BOSHIER, D. H., M. R. CHASE, AND D. S. BAWA. 1995. Population genetics of Cordia alliodora (Boraginaceae), a neotropical tree. 3. Gene flow, neighborhood and population substructure. Am. J. Bot. 82:484-490.

CAMPBELL, D. R. 1991. Comparing pollen dispersal and gene flow in a natural population. Evolution 455:1965-1968.

CHELIAK, W. M., B. P. DANCIK, K. MORGAN, F. C. YEH, AND C. STROBECK. 1985. Temporal variation of the mating system in a natural population of jack pine. Genetics 109:569-584.

COLES, J. E, AND D. P. FOWLER. 1976. Inbreeding in neighboring trees in two white spruce populations. Silvae Genet. 25:29-34.

COLWELL, R. N. 1951. The use of radioactive isotypes in determining spore distribution patterns. Am. J. Bot. 38:511-523.

DEMESURE, B., N. SODZI, AND R. J. PETIT. 1995. A set of universal primers for amplification of polymorphic non-coding regions of mitochondrial and chloroplast DNA in plants. Mol. Ecol. 4:129-131.

DEVLIN, B., K. ROEDER, AND N. C. ELLSTRAND. 1988. Fractional paternity assignment: theoretical development and comparison to other methods. Theor. Appl. Genet. 76:369-380.

DONG, J., AND D. B. WAGNER. 1993. Taxonomic and population differentiation of mitochondrial diversity in Pinus banksiana and Pinus contorta. Theor. Appl. Genet. 86:573-578.

-----. 1994. Paternally inherited chloroplast polymorphism in Pinus: estimation of diversity and population subdivision and tests of disequilibrium with a maternally inherited mitochondrial polymorphism. Genetics 136:1187-1194.

DOW, B. D., AND M. V. ASHLEY. 1996. Microsatellite analysis of seed dispersal and parentage of saplings in bur oak, Quercus macrocarpa. Mol. Ecol. 5:615-627.

DOYLE, J. J., AND J. C. DOYLE. 1987. A rapid DNA isolation procedure for small quantities of fresh leaf tissue. Phytochem. Bull. 19:11-15.

ENNOS, R. A. 1994. Estimating the relative rates of pollen and seed migration among plant populations. Heredity 72:250-259.

EPPERSON, B. K. 1990. Spatial patterns of genetic variation within plant populations. Pp. 229-253 in A. H. D. Brown, M. T. Clegg, A. L. Kahler, and B. S. Wier, eds. Plant population genetics, breeding and genetic resources. Sinauer, Sunderland, MA.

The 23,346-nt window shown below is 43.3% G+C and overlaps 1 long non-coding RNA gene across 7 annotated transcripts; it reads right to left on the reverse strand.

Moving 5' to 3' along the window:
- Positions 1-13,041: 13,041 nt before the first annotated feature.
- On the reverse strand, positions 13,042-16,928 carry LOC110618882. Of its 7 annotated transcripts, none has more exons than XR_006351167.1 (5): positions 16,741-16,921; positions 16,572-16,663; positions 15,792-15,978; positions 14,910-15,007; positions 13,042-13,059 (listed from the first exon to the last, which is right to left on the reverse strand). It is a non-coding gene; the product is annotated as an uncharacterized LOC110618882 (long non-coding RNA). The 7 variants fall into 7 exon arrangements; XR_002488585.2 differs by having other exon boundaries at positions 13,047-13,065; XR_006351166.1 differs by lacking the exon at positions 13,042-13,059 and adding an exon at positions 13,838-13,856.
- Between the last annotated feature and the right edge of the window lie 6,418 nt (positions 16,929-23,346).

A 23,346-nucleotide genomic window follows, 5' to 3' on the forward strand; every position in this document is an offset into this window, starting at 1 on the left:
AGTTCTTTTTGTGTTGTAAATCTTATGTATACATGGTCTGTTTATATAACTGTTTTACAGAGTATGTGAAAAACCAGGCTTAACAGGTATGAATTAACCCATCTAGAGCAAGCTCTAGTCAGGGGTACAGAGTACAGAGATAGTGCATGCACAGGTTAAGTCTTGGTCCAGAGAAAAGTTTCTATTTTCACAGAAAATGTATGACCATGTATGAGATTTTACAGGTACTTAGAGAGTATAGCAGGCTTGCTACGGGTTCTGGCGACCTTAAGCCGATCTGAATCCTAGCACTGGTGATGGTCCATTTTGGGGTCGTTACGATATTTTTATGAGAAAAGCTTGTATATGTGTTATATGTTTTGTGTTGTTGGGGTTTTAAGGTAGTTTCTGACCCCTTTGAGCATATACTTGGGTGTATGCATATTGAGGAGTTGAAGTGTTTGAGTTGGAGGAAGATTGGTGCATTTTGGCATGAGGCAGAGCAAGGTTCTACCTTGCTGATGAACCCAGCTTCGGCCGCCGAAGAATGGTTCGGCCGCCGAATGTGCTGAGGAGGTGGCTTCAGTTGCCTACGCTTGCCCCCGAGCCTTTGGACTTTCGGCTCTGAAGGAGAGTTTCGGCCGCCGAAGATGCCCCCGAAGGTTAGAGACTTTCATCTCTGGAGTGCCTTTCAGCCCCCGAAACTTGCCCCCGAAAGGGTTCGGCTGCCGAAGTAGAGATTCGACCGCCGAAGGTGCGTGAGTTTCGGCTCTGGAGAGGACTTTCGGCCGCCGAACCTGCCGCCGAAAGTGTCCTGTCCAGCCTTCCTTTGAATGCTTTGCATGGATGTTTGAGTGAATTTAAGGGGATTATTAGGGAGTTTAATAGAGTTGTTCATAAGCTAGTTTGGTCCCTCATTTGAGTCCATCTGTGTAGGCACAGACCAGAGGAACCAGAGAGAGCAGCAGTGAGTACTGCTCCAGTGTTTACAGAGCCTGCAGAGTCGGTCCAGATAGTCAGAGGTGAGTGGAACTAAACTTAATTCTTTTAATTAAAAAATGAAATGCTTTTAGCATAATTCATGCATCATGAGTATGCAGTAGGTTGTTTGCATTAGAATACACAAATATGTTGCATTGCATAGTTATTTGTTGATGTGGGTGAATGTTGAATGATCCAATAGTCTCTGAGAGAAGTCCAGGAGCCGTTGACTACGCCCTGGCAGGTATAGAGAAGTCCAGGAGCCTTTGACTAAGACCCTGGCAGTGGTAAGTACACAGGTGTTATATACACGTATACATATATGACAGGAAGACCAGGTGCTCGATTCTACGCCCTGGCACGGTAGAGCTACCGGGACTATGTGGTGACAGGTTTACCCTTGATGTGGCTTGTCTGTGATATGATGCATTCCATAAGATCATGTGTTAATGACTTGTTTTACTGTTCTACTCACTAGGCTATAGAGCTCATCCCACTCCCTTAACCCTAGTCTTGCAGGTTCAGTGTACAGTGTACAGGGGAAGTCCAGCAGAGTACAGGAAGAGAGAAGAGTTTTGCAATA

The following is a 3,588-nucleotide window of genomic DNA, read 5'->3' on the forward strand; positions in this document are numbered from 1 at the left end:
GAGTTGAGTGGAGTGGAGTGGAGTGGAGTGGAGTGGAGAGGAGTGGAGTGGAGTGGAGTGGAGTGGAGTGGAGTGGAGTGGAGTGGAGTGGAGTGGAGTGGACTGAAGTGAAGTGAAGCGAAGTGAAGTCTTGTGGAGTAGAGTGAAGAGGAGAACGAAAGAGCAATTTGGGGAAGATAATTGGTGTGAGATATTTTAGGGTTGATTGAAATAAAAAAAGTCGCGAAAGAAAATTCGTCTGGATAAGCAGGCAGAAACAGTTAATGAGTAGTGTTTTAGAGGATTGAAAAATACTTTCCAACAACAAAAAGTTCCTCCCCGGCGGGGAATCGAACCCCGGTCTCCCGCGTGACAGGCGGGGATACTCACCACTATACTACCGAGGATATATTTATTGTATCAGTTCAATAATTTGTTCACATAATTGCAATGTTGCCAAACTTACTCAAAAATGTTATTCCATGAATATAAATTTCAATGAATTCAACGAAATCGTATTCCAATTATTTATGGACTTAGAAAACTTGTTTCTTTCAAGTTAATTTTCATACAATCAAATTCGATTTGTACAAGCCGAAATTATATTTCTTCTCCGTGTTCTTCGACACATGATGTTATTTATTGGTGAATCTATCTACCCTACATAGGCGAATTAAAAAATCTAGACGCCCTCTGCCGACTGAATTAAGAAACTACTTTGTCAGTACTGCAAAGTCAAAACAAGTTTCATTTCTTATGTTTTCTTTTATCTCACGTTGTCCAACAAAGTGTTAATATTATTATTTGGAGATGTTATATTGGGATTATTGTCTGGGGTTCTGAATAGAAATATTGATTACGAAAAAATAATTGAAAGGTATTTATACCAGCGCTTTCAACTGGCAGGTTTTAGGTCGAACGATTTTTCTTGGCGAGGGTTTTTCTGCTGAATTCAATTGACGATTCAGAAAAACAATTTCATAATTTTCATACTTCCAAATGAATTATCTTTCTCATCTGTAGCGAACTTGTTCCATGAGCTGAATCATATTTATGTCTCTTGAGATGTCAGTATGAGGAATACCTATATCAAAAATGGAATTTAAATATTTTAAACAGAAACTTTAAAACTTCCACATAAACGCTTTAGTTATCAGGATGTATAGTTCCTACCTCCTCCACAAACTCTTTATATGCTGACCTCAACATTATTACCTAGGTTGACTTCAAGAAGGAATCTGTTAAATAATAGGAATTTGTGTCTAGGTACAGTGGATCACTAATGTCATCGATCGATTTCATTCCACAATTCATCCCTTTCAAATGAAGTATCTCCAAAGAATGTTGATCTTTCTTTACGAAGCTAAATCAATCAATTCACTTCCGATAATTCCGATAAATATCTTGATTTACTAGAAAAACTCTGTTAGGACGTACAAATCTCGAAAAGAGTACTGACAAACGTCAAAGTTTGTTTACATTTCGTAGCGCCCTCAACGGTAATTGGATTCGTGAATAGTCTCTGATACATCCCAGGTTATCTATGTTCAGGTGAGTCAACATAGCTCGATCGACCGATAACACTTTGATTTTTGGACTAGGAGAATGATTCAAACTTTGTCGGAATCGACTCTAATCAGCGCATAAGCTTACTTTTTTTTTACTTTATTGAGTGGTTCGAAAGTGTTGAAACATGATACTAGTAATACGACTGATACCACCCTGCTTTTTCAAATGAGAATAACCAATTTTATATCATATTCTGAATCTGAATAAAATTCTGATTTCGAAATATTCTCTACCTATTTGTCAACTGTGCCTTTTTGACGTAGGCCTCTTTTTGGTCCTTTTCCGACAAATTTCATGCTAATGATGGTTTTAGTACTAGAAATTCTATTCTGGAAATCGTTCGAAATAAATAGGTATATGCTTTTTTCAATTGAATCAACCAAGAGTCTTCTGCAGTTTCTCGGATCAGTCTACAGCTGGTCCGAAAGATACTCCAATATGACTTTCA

EPPERSON, B. K., AND R. W. ALLARD. 1989. Spatial autocorrelation analysis of the distribution of genotypes within populations of lodgepole pine. Genetics 121:840-858.

HAMRICK, J. L., AND M. J. W. GODT. 1990. Allozyme diversity in plant species. Pp. 43-63 in A. H. D. Brown, M. T. Clegg, A. L. Kahler, and B. S. Wier, eds. Plant population genetics, breeding and genetic resources. Sinauer, Sunderland, MA.

HAMRICK, J. L., AND J. D. NASON. 1996. Consequences of gene flow in plants. Pp. 203-236 in O. E. Rhodes Jr., R. K. Chesser, and M. H. Smith, eds. Population dynamics in ecological space and time. Univ. of Chicago Press, Chicago.

HONG, Y. P., V. D. HIPKINS, AND S. H. STRAUSS. 1994. Chloroplast DNA diversity among trees, populations and species in the California closed cone pines (Pinus radiata, P. muricata and P. attenuata). Genetics 135:1187-1196.

LATTA, R. G., AND J. B. MITTON. 1997. A comparison of population structure across four classes of gene marker in limber pine. Genetics 146:1153-1163.

LEVIN, D. A. 1981. Dispersal versus gene flow in plants. Ann. Mo. Bot. Gard. 68:233-253.

LEVIN, D. A., AND H. W. KERSTER. 1974. Gene flow in seed plants. Evol. Biol. 7:139-220.

LINHART, Y. B., AND J. B. MITTON. 1985. Relationships among reproduction, growth rate, and protein heterozygosity in ponderosa pine. Am. J. Bot. 72:181-184.

LINHART, Y, B., J. B. MITTON, K. B. STURGEON, AND M. L. DAVIS. 1981. Genetic variation in space and time in a population of ponderosa pine. Heredity 46:407-426.

MCCAULEY, D. E. 1994. Contrasting the distribution of chloroplast DNA and allozyme polymorphism among local populations of Silene alba: implications for studies of gene flow in plants. Proc. Nat. Acad. Sci. USA 91:8127-8131.